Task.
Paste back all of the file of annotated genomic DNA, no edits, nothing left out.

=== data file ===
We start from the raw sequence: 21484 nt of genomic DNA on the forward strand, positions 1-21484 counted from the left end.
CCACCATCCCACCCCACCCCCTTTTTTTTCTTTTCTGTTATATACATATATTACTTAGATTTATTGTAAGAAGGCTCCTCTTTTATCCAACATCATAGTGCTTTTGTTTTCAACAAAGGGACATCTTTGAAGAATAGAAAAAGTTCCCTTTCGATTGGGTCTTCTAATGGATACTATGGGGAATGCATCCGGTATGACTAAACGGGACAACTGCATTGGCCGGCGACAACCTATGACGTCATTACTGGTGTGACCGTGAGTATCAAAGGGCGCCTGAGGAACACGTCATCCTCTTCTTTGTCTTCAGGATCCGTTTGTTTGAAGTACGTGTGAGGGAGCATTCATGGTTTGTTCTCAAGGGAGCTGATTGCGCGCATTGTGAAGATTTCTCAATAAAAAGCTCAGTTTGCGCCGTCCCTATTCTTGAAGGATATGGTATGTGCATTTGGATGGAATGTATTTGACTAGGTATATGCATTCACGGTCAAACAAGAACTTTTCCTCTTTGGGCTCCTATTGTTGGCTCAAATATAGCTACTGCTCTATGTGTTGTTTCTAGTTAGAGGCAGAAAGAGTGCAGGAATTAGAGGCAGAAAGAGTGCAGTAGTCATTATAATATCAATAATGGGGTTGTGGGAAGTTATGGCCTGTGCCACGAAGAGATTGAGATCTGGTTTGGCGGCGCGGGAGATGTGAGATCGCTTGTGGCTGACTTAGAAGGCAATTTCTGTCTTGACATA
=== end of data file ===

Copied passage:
We start from the raw sequence: 21484 nt of genomic DNA on the forward strand, positions 1-21484 counted from the left end.
CCACCATCCCACCCCACCCCCTTTTTTTTCTTTTCTGTTATATACATATATTACTTAGATTTATTGTAAGAAGGCTCCTCTTTTATCCAACATCATAGTGCTTTTGTTTTCAACAAAGGGACATCTTTGAAGAATAGAAAAAGTTCCCTTTCGATTGGGTCTTCTAATGGATACTATGGGGAATGCATCCGGTATGACTAAACGGGACAACTGCATTGGCCGGCGACAACCTATGACGTCATTACTGGTGTGACCGTGAGTATCAAAGGGCGCCTGAGGAACACGTCATCCTCTTCTTTGTCTTCAGGATCCGTTTGTTTGAAGTACGTGTGAGGGAGCATTCATGGTTTGTTCTCAAGGGAGCTGATTGCGCGCATTGTGAAGATTTCTCAATAAAAAGCTCAGTTTGCGCCGTCCCTATTCTTGAAGGATATGGTATGTGCATTTGGATGGAATGTATTTGACTAGGTATATGCATTCACGGTCAAACAAGAACTTTTCCTCTTTGGGCTCCTATTGTTGGCTCAAATATAGCTACTGCTCTATGTGTTGTTTCTAGTTAGAGGCAGAAAGAGTGCAGGAATTAGAGGCAGAAAGAGTGCAGTAGTCATTATAATATCAATAATGGGGTTGTGGGAAGTTATGGCCTGTGCCACGAAGAGATTGAGATCTGGTTTGGCGGCGCGGGAGATGTGAGATCGCTTGTGGCTGACTTAGAAGGCAATTTCTGTCTTGACATA